Wednesday, June 23, 2010

Two of Disks

The lively discussion of my take on the Queen of Swords inspires me to pluck another page from my Tarot journal. The simplest way to get to know the Tarot is to draw one card for the day and stay in its presence until you develop a sense of what it means in your life, on that day. You'll want to study what the designers of the deck you are using and other knowing practitioners have to say about it; the books of Angeles Arrien, Mary Greer and Cynthia Giles are excellent guides. But first and last, you want to be present to the card that is looking at you, using all of your senses, inspecting the imagery in fine detail, alert to the feelings and sensations that are running through you and the memories and associations the card stirs in you.

You may find yourself drawn into the card, stepping through the frame, as through a door, into its own world, even entering the mindset of the figure or archetype that is depicted - as I sought to do with the Queen of Swords.

In the page that popped up from my Tarot journal, I am pulling one card with this question in mind:

What do I most need to know about in my life right now?

As in my encounter with the Queen of Swords, I am using a relatively unfamiliar deck, Navigators Tarot of the Mystic Sea. The advantage of working with decks that are partly or wholly unfamiliar is that it is often easier to look at the images with fresh eyes.

The card I pull is the Two of Disks, called in this deck the Two of Pentacles.

I see:

Two dancers, light and dark. They move in a pattern that may be ritual combat or the prelude to mating. The light dancer – male – wears a blue stone at the third eye position at the front of a vaguely Egyptian headdress. His pectoral ornament resembles an abstract fleur-de-lys. He is tossing a shield-sized disk, gold with a red pentacle into the air, in the direction of the black, female dancer. Her attention is on her own disk. She is getting ready to toss it like a Frisbee. Two white balls hand from the back of her skull-cap. She, also, wears blue stones.

They move in a dark desert landscape. The mound rising in the distance looks like Uluru (or Ayers Rock) in my native Australia. In a greener setting, it could be a mound grave.

In the sky above are six stars. The grouping on the left forms the letter A. With the pair to the right, they shine out the message A.

I feel:

It is thrilling to be here, playing this eternal game of the Twins.

My strongest association

I am being invited into an ancient story, a story that may have been seeking me. The story begins like this: Uluru remembers our game, which began among the stars. We are there, the twin stars to the right of the Alpha constellation.

The message

I can now express the message I have been given,in response to my question for the day, like this:

Without duality, there is no world, only potential worlds. You can type us as Light and Dark, male and female, but our attributions are not fixed. We may also be Order and Chaos, Good and Evil, Self and Other, Enemies and Lovers. In the suit of Earth, we are the beginnings of manifestation on Earth.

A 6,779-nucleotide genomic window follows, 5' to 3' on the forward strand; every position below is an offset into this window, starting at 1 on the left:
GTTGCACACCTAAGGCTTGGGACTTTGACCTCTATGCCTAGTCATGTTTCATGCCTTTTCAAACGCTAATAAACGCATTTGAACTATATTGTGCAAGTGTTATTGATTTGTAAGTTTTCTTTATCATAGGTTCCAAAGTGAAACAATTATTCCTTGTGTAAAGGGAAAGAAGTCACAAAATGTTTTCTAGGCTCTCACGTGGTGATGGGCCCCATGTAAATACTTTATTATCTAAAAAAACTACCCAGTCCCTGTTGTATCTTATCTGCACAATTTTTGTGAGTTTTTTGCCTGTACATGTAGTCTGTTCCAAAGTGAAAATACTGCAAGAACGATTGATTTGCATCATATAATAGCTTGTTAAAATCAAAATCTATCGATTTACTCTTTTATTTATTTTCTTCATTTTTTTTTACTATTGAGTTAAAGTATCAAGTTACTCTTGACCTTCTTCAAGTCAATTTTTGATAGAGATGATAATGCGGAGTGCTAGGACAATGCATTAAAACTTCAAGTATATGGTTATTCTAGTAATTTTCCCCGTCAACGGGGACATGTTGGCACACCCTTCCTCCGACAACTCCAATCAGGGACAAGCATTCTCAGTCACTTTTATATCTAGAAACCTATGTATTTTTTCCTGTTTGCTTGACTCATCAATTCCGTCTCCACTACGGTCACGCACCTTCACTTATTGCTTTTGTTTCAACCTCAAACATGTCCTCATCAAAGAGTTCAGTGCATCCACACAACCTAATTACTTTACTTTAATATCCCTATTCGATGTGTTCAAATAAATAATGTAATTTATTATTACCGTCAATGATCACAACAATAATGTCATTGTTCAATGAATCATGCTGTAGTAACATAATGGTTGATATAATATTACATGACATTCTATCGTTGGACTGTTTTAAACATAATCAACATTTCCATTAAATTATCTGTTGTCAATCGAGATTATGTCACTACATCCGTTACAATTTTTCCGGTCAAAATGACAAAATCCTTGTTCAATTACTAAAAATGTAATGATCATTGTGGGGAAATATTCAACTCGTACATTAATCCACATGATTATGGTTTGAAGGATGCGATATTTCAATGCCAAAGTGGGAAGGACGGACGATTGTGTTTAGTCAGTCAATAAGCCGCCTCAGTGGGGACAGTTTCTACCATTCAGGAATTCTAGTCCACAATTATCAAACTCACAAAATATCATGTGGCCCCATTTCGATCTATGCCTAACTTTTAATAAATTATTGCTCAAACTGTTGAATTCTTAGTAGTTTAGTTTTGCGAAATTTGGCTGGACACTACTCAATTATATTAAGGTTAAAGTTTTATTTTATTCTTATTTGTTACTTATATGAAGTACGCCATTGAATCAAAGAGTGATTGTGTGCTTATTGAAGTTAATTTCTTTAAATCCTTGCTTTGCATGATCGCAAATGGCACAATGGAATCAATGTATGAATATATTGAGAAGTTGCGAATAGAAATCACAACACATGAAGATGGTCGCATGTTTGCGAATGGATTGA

Anonymous said...

Hi Robert~
The two of pentacles is all about balance... I find when I see this card I have a balance between the material and the immaterial worlds to work out...that focus is too much on one thing to the exclusion of something else important, but if I pull back I can find the proper balance. In your case, perhaps this card is about being able to walk in a balancing act between two worlds at the same time. The dream world and the waking world.

Check out Ciro Marchetti's Tarot of Dreams (self published) and Llewellyn's Mystic Dreamer Tarot for some interesting dream symbolism.

Glad to see a favorite author is a fellow tarot enthusiast!

The suggestions of Mary Greer are perfect - her "Tarot for Yourself" is a must have, and for those wishing to dabble but not dive, her "21 Ways to Read a Tarot Card" is a little less daunting...with each exercise on it's own...

Dream on & Read on!


Robert Moss said...

Grace - I like your thoughts about balance and, in particular, about balancing the two worlds.

I've decided to add Ciro Marchetti's most recent Tarot deck (Legacy of the Divine) to my experiments. To my mind, there is no satisfactory substitute, in the end, for coming up with one's own personal deck, whether or not that is ever fully realized as a complete set of painted cards or remains a set of mental images.

Cynthia Giles (my favorite author on the history of Tarot) said with great perception, “Tarot is first and foremost an imaginative system, totally apart from any tangible medium. The tarot images exist in a nonspatial, nontemporal relationship to each other, and it is possible to memorize them and use them entirely mentally.” - (The Tarot: History, Mystery and Lore).

Nancy said...

Robert, I'm not familiar with the Navigators Tarot deck, but this image really speaks to me. These remind me of skilled athletes playing an important game, maybe Cosmic Coin Toss, seeking some answer on how to proceed. If I drew this card looking for guidance for myself, it would remind me to stay light on my feet, able to juggle what comes at me easily, remembering we're all players perfecting our skills here.

Robert Moss said...

Nancy - I like that phrase "the cosmic coin toss" and the sense of juggling is highly relevant to managing the dualities of life and keeping the cosmic game in play.